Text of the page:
Some plays have an inner logic that defies linear story-telling. That doesn't mean they need be inaccessible or opaque. It merely means that the playwright's imagination sometimes takes over - for better or for worse.
I tend to be critical of those plays. Most of the time, the lack of an inner logic spells randomness in the story. Why is that scene there? What purpose does it serve to the over-arching dramaturgy of the play?
So, when a play like The Treasurer by Max Posner comes along - at times stubbornly prosaic, at other times elegiacally poetic -- it can be hard to win me over.
The Treasurer won me over. And moved me in ways that a lesser play would not. It is wonderful.
The plot couldn't be simpler: A Son (Peter Friedman) lives in Colorado while his recently widowed Mother (Deanna Dunagen) lives in Albany. On the surface, this is a by-the-numbers issue play -- the issue being the complications of end-of-life care for mom.
But there's a great deal more here, including funny and poignant ruminations while the Son rides his bike in and around town. To further explain the sharp turns the play makes -- similar to the sharp turns the Son makes on his bike -- would be reductive. Suffice to say that the play goes into seemingly random places that -- like life -- may or may not be quite random at all.
Peter Friedman is a virtuoso actor. And, like many virtuosos, he makes it look easy. He is funny, winning, angry, sad, and -- most of all -- perplexed. He's great company. Immensely likable. Terribly human.
Deanna Dunagen plays a less complicated character. But plays her with a combination of charm and ferocity.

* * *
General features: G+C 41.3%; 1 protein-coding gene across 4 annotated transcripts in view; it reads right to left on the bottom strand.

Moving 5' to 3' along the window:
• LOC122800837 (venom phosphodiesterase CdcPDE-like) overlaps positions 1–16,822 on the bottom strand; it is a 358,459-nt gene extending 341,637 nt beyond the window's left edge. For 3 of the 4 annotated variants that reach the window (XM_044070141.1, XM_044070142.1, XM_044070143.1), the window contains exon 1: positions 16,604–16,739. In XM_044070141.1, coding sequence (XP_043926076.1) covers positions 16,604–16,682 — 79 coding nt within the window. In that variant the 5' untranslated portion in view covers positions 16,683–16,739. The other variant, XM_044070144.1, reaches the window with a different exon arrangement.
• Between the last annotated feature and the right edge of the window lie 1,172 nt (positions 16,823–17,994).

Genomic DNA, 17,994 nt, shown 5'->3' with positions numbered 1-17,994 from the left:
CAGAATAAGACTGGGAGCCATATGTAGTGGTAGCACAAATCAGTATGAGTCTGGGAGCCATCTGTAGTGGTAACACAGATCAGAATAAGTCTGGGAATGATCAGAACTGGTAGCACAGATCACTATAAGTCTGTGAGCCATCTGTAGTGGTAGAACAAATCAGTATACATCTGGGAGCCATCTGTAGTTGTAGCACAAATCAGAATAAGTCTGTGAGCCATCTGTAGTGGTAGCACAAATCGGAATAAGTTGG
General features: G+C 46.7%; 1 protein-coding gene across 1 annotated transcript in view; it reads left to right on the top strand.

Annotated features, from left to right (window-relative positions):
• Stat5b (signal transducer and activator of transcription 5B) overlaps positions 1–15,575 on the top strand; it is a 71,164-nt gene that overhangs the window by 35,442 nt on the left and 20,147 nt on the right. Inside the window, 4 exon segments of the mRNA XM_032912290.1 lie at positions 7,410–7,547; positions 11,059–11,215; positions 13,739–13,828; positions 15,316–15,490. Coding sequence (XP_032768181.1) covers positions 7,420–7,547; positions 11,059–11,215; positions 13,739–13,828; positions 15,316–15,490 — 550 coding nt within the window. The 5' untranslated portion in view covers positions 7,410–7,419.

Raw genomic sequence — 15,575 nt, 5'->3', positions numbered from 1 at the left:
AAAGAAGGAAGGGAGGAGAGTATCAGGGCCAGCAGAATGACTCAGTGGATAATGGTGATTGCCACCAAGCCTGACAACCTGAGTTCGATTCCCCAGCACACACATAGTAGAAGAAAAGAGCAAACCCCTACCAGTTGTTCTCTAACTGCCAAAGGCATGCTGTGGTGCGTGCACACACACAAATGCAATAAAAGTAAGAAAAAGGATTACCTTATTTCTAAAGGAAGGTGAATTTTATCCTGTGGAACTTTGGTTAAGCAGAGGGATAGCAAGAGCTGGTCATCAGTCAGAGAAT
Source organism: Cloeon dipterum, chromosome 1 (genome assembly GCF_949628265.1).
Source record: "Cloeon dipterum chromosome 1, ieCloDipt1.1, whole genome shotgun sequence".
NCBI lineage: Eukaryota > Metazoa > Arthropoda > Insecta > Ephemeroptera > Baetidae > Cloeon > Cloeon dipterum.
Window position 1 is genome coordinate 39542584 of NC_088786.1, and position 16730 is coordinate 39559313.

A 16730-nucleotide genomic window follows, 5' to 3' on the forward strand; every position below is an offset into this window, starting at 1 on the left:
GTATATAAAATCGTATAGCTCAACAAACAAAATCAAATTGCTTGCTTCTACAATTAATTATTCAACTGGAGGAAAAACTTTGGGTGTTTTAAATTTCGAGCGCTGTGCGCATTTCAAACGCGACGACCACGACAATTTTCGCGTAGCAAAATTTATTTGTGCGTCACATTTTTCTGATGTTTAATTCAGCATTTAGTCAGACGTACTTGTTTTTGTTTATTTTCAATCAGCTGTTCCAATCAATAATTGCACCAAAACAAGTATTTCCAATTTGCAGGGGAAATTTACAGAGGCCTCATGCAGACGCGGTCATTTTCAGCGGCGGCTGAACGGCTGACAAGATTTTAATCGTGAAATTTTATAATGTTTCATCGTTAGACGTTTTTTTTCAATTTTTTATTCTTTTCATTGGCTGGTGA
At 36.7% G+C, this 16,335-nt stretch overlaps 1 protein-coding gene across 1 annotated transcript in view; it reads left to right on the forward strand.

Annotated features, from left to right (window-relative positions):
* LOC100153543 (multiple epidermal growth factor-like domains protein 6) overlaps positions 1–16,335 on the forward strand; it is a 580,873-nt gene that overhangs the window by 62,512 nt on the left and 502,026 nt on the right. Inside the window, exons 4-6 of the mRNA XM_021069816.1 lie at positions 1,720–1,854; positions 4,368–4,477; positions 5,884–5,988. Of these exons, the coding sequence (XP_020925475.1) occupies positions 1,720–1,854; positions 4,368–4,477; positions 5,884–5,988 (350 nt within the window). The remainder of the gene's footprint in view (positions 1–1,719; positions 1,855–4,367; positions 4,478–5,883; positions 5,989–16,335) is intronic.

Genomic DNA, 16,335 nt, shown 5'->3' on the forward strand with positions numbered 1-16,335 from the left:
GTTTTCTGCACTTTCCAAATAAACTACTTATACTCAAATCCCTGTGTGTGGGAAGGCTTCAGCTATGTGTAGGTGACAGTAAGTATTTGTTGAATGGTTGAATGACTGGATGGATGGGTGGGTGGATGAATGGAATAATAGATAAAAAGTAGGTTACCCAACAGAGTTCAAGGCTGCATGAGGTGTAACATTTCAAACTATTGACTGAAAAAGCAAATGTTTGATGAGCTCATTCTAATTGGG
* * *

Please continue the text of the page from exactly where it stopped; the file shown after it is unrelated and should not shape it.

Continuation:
David Cromer is the director. He is also directing Broadway's most anticipated new musical The Band's Visit. Where does he find the time? In The Treasurer, he has created a deceptively simple but powerful production. There are no flourishes, just haunting revelations. One of the most stunning directorial moments is a combination of the prosaic and the poetic. The Son is trying to log into his mother's accounts and must go through that inane and all-too-familiar series of questions in order to do so. It is here that the playwright launches into the fanciful as the questions the Son must answer become more and more invasive and more and more absurd. The Son answers them patiently and dutifully, but, behind him, his face, as seen by the computer's camera, is projected against the wall. The image is grainy and harsh. And it reveals the anguish and the torment the Son is suffering beneath his placid, patient surface. It is an image that will stay with me a long time.
Cromer is brilliantly assisted by his design team. And, due to the aforementioned attention he is must also be paying to The Band's Visit, I assume he was also ably served by his assistant director, Daniel Sharron.
I cannot predict what the critics will think of The Treasurer. My guess is that they will find it befuddling, and might not see that as a virtue. I'm not saying that everyone will find the play as seductive and affecting as I did. But -- on the chance that you might -- I urge you to see it. Not least for the brilliant work of Mr. Friedman.